“It’s difficult for me to understand how there could be a serious constitutional question about saying, ‘You can’t use fraud to defeat that function. You can’t obstruct it through deception.’

“You can’t deprive millions of voters of their right to have their vote counted for the candidate who they chose.”

Alito Questions How Robust are the ‘Layers of Protection’

By Jacob Burg

Former President Donald Trump’s position is that presidents need absolute immunity to prevent “chilling” their ability to perform official acts, but special counsel lawyer Michael Dreeben says there are “layers of protection” to safeguard against those concerns and prevent prosecutors from acting with impropriety.

However, Justice Samuel Alito questioned how robust those protections are if there exists a possibility prosecutors could act unethically, and suggested there have been “exceptions to that.”

“So as for attorneys general, there have been two who were convicted of criminal offenses while in office, there were others,” Justice Alito said.

Gorsuch Raises Hypothetical of President Leading Peaceful Protest

By Samantha Flom

During an exchange with Justice Neil Gorsuch, special counsel attorney Michael Dreeben conceded that there were some acts that the president should be immune from prosecution over.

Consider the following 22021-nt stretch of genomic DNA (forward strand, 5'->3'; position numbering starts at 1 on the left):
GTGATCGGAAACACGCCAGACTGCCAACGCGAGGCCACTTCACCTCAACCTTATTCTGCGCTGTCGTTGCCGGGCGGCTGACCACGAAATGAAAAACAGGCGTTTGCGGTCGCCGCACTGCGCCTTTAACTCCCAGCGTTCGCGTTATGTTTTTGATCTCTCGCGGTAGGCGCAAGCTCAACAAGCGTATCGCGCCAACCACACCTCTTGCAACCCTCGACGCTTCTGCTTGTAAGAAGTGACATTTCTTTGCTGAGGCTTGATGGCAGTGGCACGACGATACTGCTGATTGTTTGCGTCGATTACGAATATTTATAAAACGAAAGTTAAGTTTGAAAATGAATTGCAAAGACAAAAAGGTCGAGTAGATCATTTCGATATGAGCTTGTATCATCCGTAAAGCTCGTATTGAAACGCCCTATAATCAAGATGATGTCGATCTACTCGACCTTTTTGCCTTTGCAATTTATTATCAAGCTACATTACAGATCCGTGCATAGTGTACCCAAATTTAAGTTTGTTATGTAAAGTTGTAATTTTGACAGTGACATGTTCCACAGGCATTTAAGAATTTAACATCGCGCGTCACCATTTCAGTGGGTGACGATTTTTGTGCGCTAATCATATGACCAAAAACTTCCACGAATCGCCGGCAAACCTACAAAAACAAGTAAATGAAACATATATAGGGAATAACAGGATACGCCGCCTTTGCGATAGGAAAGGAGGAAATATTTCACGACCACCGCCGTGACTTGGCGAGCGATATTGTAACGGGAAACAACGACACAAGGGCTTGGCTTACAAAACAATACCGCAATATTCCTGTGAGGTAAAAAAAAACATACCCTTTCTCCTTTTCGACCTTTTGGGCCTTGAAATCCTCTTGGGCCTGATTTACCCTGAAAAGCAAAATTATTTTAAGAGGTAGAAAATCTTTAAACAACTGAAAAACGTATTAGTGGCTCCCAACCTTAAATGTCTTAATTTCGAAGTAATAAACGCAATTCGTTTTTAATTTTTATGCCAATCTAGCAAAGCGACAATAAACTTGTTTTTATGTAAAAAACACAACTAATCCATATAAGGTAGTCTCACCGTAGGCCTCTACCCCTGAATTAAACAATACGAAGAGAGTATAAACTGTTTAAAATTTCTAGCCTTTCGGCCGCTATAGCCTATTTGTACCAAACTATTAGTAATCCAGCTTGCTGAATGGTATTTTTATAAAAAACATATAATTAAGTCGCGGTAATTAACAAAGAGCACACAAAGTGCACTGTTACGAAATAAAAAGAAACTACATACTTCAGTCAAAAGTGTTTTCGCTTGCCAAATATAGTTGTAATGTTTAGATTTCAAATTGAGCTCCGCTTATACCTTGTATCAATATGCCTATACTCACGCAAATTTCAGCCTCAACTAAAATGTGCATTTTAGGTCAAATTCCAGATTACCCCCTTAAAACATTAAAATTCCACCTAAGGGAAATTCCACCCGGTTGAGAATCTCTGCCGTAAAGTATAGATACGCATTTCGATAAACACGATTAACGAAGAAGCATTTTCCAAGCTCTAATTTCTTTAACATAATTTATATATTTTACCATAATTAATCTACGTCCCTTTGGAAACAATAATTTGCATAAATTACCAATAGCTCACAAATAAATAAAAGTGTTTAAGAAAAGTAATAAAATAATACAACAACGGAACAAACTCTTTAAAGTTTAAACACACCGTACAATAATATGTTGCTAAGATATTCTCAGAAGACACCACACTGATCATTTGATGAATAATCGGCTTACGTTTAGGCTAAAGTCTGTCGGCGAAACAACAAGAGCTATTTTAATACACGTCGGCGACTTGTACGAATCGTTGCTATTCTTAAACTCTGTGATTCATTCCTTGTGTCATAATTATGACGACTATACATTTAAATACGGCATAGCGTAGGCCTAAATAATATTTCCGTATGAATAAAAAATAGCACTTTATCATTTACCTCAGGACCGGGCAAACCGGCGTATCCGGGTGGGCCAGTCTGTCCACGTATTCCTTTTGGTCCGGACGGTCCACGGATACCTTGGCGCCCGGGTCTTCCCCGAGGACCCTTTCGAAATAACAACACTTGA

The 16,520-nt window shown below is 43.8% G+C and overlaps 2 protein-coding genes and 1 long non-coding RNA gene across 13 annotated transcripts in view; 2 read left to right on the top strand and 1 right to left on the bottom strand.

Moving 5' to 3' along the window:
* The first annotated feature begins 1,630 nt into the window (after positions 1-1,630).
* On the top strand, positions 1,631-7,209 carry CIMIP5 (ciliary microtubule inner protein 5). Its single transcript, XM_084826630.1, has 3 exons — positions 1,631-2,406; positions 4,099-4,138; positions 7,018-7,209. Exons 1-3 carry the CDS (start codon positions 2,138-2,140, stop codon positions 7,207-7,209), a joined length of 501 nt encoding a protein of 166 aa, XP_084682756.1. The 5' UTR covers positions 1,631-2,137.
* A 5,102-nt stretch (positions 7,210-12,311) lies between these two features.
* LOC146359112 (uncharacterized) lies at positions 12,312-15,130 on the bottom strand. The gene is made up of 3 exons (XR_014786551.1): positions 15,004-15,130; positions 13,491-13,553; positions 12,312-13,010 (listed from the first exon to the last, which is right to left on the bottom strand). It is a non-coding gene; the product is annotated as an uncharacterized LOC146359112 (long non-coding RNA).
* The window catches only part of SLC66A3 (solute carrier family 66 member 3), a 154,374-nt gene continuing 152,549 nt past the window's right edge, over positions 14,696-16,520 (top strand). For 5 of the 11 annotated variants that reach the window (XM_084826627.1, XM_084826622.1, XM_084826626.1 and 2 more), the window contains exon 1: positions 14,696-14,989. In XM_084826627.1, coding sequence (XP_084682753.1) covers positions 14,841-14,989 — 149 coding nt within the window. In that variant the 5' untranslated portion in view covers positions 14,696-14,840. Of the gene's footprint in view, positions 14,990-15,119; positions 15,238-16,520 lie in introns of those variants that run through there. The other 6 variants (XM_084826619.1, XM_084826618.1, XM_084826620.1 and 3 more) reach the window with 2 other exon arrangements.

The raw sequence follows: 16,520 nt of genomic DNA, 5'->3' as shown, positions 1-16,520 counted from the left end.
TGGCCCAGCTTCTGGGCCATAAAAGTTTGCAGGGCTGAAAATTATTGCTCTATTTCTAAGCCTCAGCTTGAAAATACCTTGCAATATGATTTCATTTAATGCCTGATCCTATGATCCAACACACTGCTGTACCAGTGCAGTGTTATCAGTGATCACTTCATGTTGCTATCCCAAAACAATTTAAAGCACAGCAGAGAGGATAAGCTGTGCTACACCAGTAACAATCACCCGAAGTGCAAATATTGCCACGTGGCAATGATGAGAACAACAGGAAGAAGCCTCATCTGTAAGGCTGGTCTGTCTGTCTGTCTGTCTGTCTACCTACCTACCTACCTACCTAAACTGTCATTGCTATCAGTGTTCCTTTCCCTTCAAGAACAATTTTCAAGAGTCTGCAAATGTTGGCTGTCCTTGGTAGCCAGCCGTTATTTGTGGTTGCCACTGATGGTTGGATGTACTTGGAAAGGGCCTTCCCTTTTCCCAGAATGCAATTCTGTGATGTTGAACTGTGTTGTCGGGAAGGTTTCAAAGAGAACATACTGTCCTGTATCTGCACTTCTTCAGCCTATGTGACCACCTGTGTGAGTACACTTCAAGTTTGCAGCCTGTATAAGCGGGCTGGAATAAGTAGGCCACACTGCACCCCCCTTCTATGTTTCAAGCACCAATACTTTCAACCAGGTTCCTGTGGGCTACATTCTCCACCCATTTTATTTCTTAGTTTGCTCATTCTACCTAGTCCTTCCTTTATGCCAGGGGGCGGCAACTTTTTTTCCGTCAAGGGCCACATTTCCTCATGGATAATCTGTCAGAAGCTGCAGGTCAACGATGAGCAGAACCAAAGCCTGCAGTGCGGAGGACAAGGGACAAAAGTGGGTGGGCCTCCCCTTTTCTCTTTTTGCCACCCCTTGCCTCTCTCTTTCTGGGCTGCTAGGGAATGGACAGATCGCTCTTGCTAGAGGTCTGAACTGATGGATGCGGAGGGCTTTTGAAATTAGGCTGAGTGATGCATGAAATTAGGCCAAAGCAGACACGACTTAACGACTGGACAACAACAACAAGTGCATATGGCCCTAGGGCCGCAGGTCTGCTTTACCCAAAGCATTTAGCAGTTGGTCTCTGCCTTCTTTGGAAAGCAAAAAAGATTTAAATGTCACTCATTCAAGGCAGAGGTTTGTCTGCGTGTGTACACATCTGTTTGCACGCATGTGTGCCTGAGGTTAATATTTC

Those acts, Mr. Dreeben said, would be those “core” to the president’s role as defined by the Constitution, such as issuing pardons, recognizing foreign nations, vetoing legislation, and making appointments.

Justice Gorsuch asked whether a president could be prosecuted over an act outside of those core activities, like leading a “mostly peaceful” sit-in outside the Capitol that delays a congressional proceeding.

“Probably not,” Mr. Dreeben replied. But he went on to argue that the president could potentially be prosecuted for that action if it was determined that the violated statute applied to him.

Risk of ‘Creative’ Prosecution of the President

By Savannah Hulsey Pointer

Justice Brett Kavanaugh brought up the “serious constitutional question” about the risk of every statute being applied to the presidential official acts, saying, “Conspiracy of fraud the United States can be used against a lot of presidential activities historically with a creative prosecutor who wants to go after a president.”

Special counsel lawyer Michael Dreeben responded, saying it was the Justice Department’s view that “there is a balanced protection that better serves the interests of the Constitution that incorporates both accountability and protection for the President,” than the immunity being requested by former President Donald Trump’s attorney.

Sotomayor: Impeachment Before Criminal Charges Creates Contradiction

By Jacob Burg

While questioning Special Counsel Lawyer Michael Dreeben, Justice Sonia Sotomayor suggested that there is a tautological issue with former President Donald Trump’s claim that he must first be impeached before prosecutors charge him with criminal law.

Mr. Dreeben argued that approach would mean there would be nothing to prosecute him for via impeachment if the criminal allegations have to come after.